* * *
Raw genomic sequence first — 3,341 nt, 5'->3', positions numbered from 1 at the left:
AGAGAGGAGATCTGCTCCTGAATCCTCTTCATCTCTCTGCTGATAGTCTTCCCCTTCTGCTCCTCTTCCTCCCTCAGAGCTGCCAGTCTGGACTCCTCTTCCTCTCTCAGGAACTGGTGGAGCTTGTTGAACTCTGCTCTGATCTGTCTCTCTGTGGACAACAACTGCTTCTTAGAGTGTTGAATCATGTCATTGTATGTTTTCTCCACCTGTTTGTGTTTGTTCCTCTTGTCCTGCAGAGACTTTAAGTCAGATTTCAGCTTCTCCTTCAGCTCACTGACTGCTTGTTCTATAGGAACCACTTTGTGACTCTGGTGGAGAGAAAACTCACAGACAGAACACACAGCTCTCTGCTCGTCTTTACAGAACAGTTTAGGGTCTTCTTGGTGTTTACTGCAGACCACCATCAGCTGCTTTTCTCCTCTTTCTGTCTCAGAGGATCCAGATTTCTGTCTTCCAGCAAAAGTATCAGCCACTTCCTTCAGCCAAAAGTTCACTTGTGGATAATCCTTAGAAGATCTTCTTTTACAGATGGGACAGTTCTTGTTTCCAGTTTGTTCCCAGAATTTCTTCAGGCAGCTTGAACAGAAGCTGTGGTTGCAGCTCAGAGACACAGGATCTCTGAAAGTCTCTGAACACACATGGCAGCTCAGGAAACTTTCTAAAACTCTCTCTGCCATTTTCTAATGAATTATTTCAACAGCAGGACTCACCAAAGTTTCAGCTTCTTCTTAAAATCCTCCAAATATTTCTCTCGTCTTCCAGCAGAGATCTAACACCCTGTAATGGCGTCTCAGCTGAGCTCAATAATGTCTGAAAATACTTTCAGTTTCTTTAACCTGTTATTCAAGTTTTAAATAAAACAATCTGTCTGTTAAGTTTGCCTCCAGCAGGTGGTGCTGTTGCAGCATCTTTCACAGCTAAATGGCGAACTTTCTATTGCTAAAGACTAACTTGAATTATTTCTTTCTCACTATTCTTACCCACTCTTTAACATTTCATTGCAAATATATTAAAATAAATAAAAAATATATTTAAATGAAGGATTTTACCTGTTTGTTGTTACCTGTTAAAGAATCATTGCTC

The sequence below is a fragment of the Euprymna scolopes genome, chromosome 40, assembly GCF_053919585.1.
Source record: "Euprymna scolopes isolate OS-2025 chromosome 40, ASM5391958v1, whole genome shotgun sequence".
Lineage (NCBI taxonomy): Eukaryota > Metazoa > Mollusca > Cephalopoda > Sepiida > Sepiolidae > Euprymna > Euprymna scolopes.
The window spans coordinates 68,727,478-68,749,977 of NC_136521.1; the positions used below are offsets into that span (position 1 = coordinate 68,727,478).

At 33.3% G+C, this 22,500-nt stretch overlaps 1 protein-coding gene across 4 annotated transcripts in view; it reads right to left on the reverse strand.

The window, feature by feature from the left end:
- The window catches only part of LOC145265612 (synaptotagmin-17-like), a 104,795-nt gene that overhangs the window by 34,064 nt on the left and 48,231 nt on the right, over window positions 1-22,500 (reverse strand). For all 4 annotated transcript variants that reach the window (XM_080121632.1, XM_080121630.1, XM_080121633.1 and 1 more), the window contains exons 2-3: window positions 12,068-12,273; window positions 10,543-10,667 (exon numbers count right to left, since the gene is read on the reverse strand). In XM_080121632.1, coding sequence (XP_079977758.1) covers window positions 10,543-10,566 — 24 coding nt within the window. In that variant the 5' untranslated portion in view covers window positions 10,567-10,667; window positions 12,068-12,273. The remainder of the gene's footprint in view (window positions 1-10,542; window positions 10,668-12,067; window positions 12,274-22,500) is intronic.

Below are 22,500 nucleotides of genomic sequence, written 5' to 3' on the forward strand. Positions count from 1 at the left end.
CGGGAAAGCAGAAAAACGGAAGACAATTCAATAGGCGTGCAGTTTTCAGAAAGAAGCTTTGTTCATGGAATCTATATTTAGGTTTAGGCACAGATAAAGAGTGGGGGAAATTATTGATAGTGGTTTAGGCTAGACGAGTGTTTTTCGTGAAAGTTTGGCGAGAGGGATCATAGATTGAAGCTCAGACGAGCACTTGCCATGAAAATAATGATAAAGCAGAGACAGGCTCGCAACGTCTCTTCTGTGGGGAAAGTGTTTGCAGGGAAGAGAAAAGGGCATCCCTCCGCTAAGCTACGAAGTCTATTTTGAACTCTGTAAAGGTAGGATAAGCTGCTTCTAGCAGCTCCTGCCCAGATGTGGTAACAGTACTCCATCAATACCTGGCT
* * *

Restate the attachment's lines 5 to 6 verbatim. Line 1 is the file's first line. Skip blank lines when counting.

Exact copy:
Lineage (NCBI taxonomy): Eukaryota > Metazoa > Mollusca > Cephalopoda > Sepiida > Sepiolidae > Euprymna > Euprymna scolopes.
The window spans coordinates 68,727,478-68,749,977 of NC_136521.1; the positions used below are offsets into that span (position 1 = coordinate 68,727,478).